Additionally, many data analysis and retrieval programs and systems tend to provide very complicated patient data reports with a lot of extraneous information, leading to confusion that ultimately impacts any chance of driving change quickly.

Providing clinicians simple access to the relevant data has proven to be a barrier to care in the hospital setting highlighting the need for improvements in data collection and sharing.

It’s been shown that when hospital operational level administrators anesthesiologist administrators can visualize patient and operational information, operating room efficiency and patient safety can improve.[2]

Specific OR Scenarios and Challenges

Lung protective ventilation, low flow anesthesia, and the use of quantitative monitoring when using neuromuscular blocking agents are a few areas that even with strong evidence backing their use in the OR, have been shown to have low adherence as well as slow adoption.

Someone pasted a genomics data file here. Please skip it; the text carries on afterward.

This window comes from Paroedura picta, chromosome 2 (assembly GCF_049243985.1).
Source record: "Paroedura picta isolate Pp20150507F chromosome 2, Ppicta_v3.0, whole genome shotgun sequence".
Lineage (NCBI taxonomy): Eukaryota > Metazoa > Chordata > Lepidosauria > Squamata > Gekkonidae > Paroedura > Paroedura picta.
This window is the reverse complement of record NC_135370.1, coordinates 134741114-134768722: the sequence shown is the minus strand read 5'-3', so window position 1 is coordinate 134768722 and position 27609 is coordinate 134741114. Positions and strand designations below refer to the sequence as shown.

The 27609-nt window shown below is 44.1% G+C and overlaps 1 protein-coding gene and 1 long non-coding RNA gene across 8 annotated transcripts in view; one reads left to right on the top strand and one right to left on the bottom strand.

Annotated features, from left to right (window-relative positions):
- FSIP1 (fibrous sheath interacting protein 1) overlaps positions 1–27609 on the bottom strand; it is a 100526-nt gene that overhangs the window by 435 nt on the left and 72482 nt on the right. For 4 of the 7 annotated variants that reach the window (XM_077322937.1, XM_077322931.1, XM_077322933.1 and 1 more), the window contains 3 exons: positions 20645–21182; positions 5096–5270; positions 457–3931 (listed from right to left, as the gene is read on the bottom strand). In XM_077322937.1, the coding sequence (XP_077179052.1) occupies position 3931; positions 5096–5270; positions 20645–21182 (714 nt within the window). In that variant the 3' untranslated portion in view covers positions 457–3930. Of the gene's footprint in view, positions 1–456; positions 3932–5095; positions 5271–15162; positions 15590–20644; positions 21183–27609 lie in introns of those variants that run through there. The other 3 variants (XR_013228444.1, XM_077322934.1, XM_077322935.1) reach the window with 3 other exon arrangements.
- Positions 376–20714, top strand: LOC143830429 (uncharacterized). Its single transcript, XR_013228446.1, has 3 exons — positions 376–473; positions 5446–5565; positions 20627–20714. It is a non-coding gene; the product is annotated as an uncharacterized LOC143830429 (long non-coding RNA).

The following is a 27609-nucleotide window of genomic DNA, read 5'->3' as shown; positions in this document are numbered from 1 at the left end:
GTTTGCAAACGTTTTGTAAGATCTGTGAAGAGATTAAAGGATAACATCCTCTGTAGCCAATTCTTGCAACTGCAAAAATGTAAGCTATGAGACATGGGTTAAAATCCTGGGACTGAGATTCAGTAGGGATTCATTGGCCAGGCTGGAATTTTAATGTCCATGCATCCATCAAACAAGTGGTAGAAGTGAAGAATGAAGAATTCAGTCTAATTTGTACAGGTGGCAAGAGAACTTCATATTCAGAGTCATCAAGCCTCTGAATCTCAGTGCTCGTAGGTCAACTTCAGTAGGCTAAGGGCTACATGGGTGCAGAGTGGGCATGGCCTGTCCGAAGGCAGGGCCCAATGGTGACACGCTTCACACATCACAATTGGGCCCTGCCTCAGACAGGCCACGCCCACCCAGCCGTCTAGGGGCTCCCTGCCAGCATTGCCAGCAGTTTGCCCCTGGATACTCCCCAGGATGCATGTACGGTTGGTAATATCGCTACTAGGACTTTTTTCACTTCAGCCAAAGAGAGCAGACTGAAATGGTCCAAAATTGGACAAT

The use of standardization through implementing protocols and ensuring that there are measurements to track protocol adoption and success, are ways to expedite adoption and support clinicians in using best practice.

Lung Protective Ventilation

Lung protective ventilation (LPV) has been shown to help reduce pulmonary complications in the OR3. As a rapidly developing technology, there have been barriers to adherence regarding LPV and PEEP strategies.

Researchers have found when protocols as well as clinical decision support (CDS) tools were used, adherence of LPV is increased. CDS tools were felt to be easy to use and respiratory therapists (RTs) at high-adherence facilities said the tools increased their self-efficacy when applying LPV strategies.[3]